59. The method according to claim 58, wherein boundaries between the normal cluster and the at least one alert cluster are non crisp.
60. The method according to claim 56, wherein said verifying an alert comprises generating a vigilance level flag after a suspicious data reading, the vigilance level flag increasing as the number of consecutive suspicious data reading increases.
61. The method according to claim 60, wherein said verifying verifies an alert condition after a predetermined number of vigilance level flags have been issued.
62. The method according to claim 56, wherein said tracking comprises adapting the locations and shapes of the normal cluster and the at least one cluster in the multi-dimensional variable space in accordance with the drifting data.
63. The method according to claim 62, wherein said classifying classifies incoming data in accordance with the adapted locations and shapes of the normal cluster and the at least one alert cluster.
64. A method for generating an alert from data obtained from an aircraft engine process, comprising:
normalizing data obtained from said aircraft engine process;
tracking the normalized data for drifts that arise over time in the aircraft engine process;
classifying the data in a multi-dimensional space defined for variables in the aircraft engine process, the normalized data being classified into a normal cluster and at least one alert cluster defined in the multi-dimensional variable space, wherein each cluster has a boundary between each other and the normal cluster is indicative of normal operating conditions for said aircraft engine process and the at least one alert cluster is indicative of an alert condition for said aircraft engine process; and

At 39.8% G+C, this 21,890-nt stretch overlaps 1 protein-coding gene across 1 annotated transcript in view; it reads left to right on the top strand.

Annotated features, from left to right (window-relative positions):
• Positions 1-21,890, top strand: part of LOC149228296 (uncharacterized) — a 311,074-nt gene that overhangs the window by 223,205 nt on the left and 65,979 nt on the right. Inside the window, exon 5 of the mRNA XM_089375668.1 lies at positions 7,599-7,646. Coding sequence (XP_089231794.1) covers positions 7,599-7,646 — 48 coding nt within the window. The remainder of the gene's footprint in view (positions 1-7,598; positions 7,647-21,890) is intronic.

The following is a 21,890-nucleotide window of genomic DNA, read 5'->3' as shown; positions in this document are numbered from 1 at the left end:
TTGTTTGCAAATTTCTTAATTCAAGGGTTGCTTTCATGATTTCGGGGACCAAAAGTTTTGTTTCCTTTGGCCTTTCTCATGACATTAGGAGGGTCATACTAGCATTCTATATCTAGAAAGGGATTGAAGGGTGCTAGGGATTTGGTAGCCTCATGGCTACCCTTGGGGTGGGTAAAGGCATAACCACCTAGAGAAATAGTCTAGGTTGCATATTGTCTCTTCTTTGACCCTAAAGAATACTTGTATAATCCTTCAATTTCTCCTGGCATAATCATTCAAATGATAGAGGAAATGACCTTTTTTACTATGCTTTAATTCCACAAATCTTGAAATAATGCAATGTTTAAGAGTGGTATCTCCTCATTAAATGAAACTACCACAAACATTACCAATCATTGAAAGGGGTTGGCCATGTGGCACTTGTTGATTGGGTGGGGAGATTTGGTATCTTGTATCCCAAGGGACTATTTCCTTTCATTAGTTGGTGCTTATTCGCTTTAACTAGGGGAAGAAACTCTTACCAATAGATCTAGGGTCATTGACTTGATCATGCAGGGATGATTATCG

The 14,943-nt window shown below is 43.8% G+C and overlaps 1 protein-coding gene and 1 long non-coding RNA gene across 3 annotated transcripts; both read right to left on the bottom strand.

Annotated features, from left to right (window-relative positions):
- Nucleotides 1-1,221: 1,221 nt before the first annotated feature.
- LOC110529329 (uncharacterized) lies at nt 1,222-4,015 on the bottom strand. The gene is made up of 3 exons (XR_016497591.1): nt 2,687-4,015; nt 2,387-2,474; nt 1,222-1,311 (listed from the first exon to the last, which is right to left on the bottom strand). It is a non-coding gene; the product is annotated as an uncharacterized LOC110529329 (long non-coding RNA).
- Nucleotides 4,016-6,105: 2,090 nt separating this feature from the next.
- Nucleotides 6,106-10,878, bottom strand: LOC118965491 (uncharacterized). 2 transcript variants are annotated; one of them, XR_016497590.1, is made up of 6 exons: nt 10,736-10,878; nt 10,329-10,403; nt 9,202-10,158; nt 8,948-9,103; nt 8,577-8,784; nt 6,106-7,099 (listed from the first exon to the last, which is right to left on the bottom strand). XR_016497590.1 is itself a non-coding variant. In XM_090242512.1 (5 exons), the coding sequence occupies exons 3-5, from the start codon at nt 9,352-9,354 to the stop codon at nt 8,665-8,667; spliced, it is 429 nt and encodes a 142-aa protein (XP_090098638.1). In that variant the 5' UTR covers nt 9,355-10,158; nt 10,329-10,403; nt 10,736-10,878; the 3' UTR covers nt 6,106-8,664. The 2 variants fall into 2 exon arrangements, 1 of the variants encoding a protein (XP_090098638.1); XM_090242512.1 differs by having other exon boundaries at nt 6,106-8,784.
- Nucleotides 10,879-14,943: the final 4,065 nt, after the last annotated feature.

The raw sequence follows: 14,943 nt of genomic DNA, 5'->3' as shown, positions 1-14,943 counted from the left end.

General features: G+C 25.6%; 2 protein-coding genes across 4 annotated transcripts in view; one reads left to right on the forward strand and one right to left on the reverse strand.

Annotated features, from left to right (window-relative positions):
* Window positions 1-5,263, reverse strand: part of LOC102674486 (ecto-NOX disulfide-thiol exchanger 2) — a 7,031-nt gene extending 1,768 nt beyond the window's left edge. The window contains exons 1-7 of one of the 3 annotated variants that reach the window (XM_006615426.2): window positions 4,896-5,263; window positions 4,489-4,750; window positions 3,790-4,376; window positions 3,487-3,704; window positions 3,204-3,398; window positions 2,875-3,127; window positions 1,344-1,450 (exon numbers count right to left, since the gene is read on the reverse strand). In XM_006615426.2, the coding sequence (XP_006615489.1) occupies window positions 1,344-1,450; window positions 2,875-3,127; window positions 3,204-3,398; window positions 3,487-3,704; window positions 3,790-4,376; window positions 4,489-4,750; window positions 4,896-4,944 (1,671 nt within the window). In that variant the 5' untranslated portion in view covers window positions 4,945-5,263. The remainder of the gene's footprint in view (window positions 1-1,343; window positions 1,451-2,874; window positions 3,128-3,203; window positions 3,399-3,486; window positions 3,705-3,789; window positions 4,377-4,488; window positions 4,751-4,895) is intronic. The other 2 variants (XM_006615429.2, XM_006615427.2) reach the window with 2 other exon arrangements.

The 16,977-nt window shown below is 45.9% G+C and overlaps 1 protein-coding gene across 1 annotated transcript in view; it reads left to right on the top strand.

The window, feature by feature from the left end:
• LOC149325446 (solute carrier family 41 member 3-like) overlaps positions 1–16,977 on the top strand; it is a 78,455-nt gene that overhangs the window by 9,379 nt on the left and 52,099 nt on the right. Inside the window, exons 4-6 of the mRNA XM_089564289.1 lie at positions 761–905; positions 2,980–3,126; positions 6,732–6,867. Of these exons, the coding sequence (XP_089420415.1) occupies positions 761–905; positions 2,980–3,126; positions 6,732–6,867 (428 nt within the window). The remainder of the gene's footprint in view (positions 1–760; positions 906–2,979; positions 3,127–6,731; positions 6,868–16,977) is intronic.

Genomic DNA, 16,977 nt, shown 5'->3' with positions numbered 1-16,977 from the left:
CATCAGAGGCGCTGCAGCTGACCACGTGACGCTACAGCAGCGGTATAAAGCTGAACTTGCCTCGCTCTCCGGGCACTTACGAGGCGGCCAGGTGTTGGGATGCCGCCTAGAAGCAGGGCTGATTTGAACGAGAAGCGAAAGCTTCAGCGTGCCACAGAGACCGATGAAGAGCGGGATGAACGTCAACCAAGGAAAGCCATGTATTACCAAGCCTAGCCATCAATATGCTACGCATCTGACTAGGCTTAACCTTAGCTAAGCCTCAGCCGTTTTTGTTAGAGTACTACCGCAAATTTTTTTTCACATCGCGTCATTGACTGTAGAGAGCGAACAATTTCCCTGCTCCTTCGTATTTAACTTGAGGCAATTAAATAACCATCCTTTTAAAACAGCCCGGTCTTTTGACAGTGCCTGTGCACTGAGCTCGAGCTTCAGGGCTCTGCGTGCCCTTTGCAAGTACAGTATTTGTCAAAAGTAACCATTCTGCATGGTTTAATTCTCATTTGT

verifying data classified as an alert condition.
65. The method according to claim 64, wherein said normalizing comprises scaling the data according to normalization parameters.
66. The method according to claim 64, wherein the normal cluster and the at least one alert cluster are of non-uniform and non-linear degrading size and shape.
67. The method according to claim 66, wherein boundaries between the normal cluster and the at least one alert cluster are non crisp.
68. The method according to claim 64, wherein said verifying comprises generating a vigilance level flag after a suspicious data reading, the vigilance level flag increasing as the number of consecutive suspicious data reading increases.
69. The method according to claim 68, wherein said verifying verifies an alert condition after a predetermined number of vigilance level flags have been generated.
70. The method according to claim 64, wherein the multi-dimensional variable space comprises engine variables comprising delta exhaust gas temperature, fuel flow, core speed, and exhaust gas temperature divergence.
71. The method according to claim 64, wherein said tracking comprises adapting the locations and shapes of the normal cluster and the at least one cluster in the multi-dimensional variable space in accordance with the drifting data.